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Marriott and workers settle San Francisco hotel strike

Marriott and workers settle San Francisco hotel strike
Workers picket a Marriott hotel in San Francisco on Oct. 4. A contract agreement has been reached between Marriott and bargainers in San Francisco. (Ben Margot / Associated Press)

Workers at Marriott hotels in San Francisco overwhelmingly voted Monday to settle a nine-week strike, ending the last of a series of walkouts that involved 7,700 workers in eight markets across the country.

Union leaders for workers at Marriott hotels in San Francisco said their members had voted 99.6% in favor of an agreement that would allow about 2,500 employees to return to work as early as Wednesday.

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The settlement puts an end to job actions that began in early October at Marriott hotels in San Diego, Oakland, San Jose, Boston, Detroit and on the Hawaiian islands of Maui and Oahu. The seven other strikes were settled over the last few weeks.

Marriott confirmed that a tentative agreement had been reached in San Francisco. “We look forward to welcoming our associates back,” the company said in a statement.

A spokeswoman for Unite Here, the union representing hotel workers, described the agreement in San Francisco as resulting in the best contract for hotel workers in the city’s history.

Union spokeswoman Rachel Gumpert said workers won significant wage increases and an agreement from Marriott to continue to provide workers their existing health coverage plus contributions to its pension plans.

She said the hourly wages for housekeepers in San Francisco have been as low as $23 an hour — up to $8 an hour more than housekeepers in Detroit and other cities. But she said the cost of living is so high in San Francisco that even $23 an hour was not enough to make ends meet for most housekeepers.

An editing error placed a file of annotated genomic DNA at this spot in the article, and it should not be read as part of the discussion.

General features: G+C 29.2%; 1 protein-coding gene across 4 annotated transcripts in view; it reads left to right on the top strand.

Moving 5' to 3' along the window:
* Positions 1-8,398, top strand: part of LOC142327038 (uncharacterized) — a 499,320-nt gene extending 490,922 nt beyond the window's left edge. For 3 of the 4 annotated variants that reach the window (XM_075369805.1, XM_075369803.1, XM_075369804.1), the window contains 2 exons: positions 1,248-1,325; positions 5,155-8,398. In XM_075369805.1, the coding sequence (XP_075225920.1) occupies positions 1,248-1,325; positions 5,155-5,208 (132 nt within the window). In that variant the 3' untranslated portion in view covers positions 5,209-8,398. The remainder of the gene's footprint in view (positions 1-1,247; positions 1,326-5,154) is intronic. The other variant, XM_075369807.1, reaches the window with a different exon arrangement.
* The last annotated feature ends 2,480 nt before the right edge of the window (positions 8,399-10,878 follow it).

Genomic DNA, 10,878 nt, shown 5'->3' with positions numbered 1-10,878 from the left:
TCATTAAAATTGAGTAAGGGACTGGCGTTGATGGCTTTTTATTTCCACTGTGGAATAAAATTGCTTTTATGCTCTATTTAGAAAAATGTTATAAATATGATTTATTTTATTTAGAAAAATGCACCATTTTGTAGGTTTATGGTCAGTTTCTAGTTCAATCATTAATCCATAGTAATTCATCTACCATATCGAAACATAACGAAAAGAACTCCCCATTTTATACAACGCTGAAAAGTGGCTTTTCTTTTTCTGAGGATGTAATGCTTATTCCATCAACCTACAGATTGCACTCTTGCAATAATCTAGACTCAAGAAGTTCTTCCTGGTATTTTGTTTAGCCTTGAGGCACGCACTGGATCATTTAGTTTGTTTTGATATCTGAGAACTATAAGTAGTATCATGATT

The new contract agreement called for a retroactive raise of $1.75 an hour, dating back to the end of the last contract in August, with regular raises for the next four years.

The agreement in San Francisco also gives housekeepers and other hotel employees who work in isolated locations electronic devices to summon help in case of a sexual assault or harassment, Gumpert said.

In addition, union workers will get assurances that those who might be in danger of being replaced by automation — a check-in kiosk, for example — will get the opportunity to move to new positions in the hotels.

Marriott International is the world's largest hotel company, with about 6,700 properties in more than 130 countries, 177,000 employees and revenue of $22 billion in fiscal 2017.

6:35 p.m.: The article was updated to include the final vote of the union membership in favor of ratifying the contract.

The article was originally published at 5:10 p.m.

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